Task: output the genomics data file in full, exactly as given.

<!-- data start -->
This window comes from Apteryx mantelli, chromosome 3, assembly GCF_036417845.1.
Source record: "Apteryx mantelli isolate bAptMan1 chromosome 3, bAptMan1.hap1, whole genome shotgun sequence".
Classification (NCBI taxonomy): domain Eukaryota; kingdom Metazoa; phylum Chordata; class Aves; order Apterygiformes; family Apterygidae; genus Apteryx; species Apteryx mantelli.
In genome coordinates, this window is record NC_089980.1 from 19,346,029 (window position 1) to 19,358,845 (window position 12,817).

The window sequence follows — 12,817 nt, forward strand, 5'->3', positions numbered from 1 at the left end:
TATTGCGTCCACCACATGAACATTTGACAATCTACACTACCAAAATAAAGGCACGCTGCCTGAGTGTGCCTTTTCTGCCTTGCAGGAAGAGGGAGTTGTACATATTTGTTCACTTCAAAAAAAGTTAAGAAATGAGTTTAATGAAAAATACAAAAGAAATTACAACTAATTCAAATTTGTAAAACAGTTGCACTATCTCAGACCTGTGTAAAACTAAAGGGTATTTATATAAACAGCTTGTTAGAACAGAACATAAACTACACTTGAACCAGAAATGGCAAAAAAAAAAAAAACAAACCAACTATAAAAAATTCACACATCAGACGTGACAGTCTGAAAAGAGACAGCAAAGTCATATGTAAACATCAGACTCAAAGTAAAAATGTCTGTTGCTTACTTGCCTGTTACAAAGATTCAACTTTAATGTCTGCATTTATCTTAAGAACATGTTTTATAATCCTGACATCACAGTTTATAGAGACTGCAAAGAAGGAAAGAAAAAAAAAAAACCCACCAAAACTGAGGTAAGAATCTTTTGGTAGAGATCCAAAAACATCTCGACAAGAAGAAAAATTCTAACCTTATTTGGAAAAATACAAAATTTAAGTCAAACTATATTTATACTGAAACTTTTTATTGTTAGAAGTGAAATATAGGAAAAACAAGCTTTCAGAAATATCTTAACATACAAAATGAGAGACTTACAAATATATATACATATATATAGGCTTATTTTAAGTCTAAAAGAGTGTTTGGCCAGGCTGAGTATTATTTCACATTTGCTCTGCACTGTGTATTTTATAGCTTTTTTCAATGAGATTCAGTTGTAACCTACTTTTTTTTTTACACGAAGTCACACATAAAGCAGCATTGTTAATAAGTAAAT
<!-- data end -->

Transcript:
This window comes from Apteryx mantelli, chromosome 3, assembly GCF_036417845.1.
Source record: "Apteryx mantelli isolate bAptMan1 chromosome 3, bAptMan1.hap1, whole genome shotgun sequence".
Classification (NCBI taxonomy): domain Eukaryota; kingdom Metazoa; phylum Chordata; class Aves; order Apterygiformes; family Apterygidae; genus Apteryx; species Apteryx mantelli.
In genome coordinates, this window is record NC_089980.1 from 19,346,029 (window position 1) to 19,358,845 (window position 12,817).

The window sequence follows — 12,817 nt, forward strand, 5'->3', positions numbered from 1 at the left end:
TATTGCGTCCACCACATGAACATTTGACAATCTACACTACCAAAATAAAGGCACGCTGCCTGAGTGTGCCTTTTCTGCCTTGCAGGAAGAGGGAGTTGTACATATTTGTTCACTTCAAAAAAAGTTAAGAAATGAGTTTAATGAAAAATACAAAAGAAATTACAACTAATTCAAATTTGTAAAACAGTTGCACTATCTCAGACCTGTGTAAAACTAAAGGGTATTTATATAAACAGCTTGTTAGAACAGAACATAAACTACACTTGAACCAGAAATGGCAAAAAAAAAAAAAACAAACCAACTATAAAAAATTCACACATCAGACGTGACAGTCTGAAAAGAGACAGCAAAGTCATATGTAAACATCAGACTCAAAGTAAAAATGTCTGTTGCTTACTTGCCTGTTACAAAGATTCAACTTTAATGTCTGCATTTATCTTAAGAACATGTTTTATAATCCTGACATCACAGTTTATAGAGACTGCAAAGAAGGAAAGAAAAAAAAAAAACCCACCAAAACTGAGGTAAGAATCTTTTGGTAGAGATCCAAAAACATCTCGACAAGAAGAAAAATTCTAACCTTATTTGGAAAAATACAAAATTTAAGTCAAACTATATTTATACTGAAACTTTTTATTGTTAGAAGTGAAATATAGGAAAAACAAGCTTTCAGAAATATCTTAACATACAAAATGAGAGACTTACAAATATATATACATATATATAGGCTTATTTTAAGTCTAAAAGAGTGTTTGGCCAGGCTGAGTATTATTTCACATTTGCTCTGCACTGTGTATTTTATAGCTTTTTTCAATGAGATTCAGTTGTAACCTACTTTTTTTTTTACACGAAGTCACACATAAAGCAGCATTGTTAATAAGTAAAT